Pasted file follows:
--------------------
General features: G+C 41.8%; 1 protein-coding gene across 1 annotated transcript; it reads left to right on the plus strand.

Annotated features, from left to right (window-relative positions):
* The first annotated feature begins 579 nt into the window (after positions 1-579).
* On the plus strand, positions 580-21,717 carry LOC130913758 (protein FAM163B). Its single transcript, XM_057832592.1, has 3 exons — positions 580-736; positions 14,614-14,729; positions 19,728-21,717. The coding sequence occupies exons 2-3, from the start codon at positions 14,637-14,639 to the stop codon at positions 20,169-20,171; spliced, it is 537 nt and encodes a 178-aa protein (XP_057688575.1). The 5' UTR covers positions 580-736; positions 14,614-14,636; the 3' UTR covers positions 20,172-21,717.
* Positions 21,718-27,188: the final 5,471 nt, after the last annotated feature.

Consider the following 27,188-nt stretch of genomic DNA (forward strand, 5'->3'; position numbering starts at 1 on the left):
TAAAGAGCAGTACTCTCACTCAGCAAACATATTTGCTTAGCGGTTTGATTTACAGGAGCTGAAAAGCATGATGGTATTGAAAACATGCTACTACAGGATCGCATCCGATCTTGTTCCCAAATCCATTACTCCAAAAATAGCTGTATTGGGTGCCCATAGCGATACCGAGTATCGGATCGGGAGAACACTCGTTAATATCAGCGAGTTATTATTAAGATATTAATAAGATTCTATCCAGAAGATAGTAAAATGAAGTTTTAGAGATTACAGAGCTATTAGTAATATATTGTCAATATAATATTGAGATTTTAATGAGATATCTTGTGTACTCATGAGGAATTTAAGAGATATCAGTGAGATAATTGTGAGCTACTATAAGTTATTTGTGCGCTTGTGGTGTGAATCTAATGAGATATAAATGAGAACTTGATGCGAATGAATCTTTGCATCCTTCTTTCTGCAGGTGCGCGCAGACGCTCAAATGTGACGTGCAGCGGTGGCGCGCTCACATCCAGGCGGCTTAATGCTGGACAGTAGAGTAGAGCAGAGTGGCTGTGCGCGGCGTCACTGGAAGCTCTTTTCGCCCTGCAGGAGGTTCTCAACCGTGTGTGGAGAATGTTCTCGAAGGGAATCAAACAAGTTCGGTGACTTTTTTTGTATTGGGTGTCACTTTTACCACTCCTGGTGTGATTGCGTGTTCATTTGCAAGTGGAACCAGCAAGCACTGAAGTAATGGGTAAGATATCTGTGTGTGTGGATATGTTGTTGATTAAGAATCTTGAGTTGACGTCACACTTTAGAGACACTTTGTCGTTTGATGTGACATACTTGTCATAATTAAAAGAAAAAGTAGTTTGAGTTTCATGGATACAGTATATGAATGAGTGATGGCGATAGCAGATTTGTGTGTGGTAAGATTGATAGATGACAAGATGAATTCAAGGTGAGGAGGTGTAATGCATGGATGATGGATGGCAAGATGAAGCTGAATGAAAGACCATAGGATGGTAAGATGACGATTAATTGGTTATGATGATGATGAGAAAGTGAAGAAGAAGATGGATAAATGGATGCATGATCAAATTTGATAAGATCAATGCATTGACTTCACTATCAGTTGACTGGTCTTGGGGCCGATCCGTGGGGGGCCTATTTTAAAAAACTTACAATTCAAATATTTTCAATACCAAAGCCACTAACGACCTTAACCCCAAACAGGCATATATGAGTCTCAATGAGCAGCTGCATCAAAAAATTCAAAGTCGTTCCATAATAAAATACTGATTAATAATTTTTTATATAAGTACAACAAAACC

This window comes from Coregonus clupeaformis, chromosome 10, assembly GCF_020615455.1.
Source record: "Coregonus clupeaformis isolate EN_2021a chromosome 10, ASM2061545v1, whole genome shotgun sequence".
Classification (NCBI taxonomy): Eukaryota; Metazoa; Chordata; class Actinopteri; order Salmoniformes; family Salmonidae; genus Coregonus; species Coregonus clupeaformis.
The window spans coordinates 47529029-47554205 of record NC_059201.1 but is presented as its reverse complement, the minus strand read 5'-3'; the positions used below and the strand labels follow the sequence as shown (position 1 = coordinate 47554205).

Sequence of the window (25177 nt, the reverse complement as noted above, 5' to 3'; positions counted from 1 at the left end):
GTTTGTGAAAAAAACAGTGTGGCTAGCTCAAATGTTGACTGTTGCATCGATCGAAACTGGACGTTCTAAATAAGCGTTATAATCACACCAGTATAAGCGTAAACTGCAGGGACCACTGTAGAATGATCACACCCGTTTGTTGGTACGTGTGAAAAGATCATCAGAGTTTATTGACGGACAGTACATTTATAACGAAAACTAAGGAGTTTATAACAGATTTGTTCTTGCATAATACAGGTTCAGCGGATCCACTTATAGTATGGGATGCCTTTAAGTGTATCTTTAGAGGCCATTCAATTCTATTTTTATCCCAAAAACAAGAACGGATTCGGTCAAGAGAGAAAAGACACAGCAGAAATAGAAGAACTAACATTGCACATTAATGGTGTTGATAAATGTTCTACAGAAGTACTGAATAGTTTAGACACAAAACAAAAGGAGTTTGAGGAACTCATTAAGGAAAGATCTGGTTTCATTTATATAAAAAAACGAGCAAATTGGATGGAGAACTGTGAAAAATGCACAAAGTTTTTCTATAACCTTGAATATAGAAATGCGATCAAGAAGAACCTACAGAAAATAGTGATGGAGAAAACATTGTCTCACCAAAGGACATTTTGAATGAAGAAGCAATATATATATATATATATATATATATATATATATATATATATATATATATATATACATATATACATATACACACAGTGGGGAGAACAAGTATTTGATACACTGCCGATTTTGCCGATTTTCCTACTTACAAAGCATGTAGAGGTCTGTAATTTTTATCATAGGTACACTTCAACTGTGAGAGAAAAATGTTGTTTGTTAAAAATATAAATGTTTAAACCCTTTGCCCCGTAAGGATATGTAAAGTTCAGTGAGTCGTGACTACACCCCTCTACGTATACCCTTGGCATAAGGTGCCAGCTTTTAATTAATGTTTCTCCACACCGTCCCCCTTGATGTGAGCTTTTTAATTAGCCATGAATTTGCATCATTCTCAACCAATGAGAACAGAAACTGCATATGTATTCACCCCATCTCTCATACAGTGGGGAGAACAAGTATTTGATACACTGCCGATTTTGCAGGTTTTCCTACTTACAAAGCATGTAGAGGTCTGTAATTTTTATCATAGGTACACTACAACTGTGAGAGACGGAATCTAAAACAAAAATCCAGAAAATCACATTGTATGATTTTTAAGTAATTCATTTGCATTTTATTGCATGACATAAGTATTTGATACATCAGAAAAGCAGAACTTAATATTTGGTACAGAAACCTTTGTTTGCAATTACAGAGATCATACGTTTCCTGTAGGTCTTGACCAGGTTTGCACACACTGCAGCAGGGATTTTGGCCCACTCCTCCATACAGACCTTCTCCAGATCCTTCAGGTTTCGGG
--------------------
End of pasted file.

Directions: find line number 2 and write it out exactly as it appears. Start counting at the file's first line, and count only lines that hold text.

Annotated features, from left to right (window-relative positions):